By Madeline Hughes
A project years in the making recently got underway in Shelburne village, out of sight of passersby.
With the parking lot at Shelburne Shopping Park as a staging area, dozens of volunteers have been methodically hauling building materials a half mile or so into the woods. Their destination: the bank of the LaPlatte River, where a group of Shelburne residents is building a bridge connecting trails on both sides of the LaPlatte Nature Park and the Gardenside and Rivercrest neighborhoods to the east.
Joplin James organized the effort to make this new bridge a reality. The notion of a bridge began in winter 2011 when a large ash tree fell across the LaPlatte, creating a natural bridge that he and others began using to get from their neighborhoods to Shelburne village. It even got a makeshift railing at one point.
James, a former teacher at Shelburne Community School, would take the natural bridge to walk to school with a group of students on Wednesdays. About 15 to 20 kids would join him each week.
In May 2013 a storm dislodged the tree, prompting James to decide to build a permanent bridge. More than five years later, that dream is becoming a reality.
The final design is for a bridge 76 feet long and 30 inches wide. The east bank of the river is steep, so Jones said there will be consideration for stairs to make access easier. The wooden suspension bridge will be held up by cables on each side anchored to trees, as well as supports in the ground.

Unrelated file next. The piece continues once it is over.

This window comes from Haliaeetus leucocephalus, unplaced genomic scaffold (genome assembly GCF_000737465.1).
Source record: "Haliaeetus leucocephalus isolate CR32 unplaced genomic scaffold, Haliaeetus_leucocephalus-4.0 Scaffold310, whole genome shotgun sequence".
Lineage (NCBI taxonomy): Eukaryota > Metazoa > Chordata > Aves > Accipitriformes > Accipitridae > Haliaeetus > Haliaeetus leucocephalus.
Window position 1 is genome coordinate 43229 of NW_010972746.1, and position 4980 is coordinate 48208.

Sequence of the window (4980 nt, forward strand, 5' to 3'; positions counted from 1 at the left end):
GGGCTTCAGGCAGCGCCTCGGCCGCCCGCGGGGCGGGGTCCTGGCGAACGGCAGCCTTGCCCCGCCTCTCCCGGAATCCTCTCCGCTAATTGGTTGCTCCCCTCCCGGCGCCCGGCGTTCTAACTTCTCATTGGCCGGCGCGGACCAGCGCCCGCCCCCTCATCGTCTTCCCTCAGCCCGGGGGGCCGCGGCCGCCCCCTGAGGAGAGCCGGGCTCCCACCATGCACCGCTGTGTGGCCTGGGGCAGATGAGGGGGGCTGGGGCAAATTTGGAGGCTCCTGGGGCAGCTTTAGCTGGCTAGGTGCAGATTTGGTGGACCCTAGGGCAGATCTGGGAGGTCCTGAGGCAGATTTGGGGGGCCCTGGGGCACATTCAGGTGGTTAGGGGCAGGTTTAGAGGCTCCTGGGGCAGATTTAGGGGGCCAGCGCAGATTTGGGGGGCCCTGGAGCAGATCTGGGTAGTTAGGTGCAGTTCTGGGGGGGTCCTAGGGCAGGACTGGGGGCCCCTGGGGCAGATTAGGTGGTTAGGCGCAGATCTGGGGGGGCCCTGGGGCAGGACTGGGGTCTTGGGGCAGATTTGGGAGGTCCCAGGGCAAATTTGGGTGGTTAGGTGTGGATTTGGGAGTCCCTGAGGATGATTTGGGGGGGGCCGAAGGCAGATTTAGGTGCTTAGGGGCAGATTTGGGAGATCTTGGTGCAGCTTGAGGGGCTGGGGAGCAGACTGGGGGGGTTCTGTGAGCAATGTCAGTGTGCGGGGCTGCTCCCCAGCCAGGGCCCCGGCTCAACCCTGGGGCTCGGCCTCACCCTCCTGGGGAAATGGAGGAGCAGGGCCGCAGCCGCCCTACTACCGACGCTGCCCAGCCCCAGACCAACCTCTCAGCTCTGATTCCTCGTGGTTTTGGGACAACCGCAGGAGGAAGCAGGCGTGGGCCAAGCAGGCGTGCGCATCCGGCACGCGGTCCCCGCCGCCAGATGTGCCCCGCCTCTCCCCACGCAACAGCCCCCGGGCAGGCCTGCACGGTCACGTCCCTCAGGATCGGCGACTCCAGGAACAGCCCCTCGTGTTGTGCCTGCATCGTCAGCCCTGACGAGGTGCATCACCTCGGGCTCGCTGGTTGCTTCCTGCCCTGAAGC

The group hired Scott Silverstein of Perch Engineering to design the pedestrian bridge. Silverstein has helped through the process, even being on call during the weekend building sessions, James said.
The group of first-time volunteer bridge-builders has been “figuring out stuff as we go along,” James said. Now the project “seems very realistic. We have overcome most of the hurdles and have most of the materials on site now,” he said.
The group raised the initial goal of $5,000 in donations from more than 60 people. That paid for building materials and engineering. A few more unexpected costs popped up during the last few months, so Jones is hoping to raise more money. The group is still accepting donations for the project, James added.
Maintenance and upkeep for the bridge will be done by a core group of eight volunteers who have been with the project including James, he said.
Now teaching at Champlain Valley Union High School this year, James won’t be using the bridge to walk to work anymore. However, with a more reliable bridge across the LaPlatte, James said he hopes people will use it to travel by foot into the village.
Kevin Boehmcke said his children, Ryan, 14, and Kate, 12, definitely will take it from their neighborhood to school and the village.
“I’m going to be so much more comfortable with them walking across this bridge,” Boehmcke said. “It’s safer than walking down Irish Hill Road to cross the river.”
Ryan, who is in eighth grade, said the constructed bridge might not be as “cool” as crossing the river on a tree, but he is excited to be able to bike on the LaPlatte trails into the village.
Also, people who may have had balance issues will have a sturdy bridge to walk on, Ryan said.
Kate, a seventh grader, said the new bridge will be safer, and she is less likely to get muddy and wet while walking to school.
The bridge committee plans an opening celebration in November.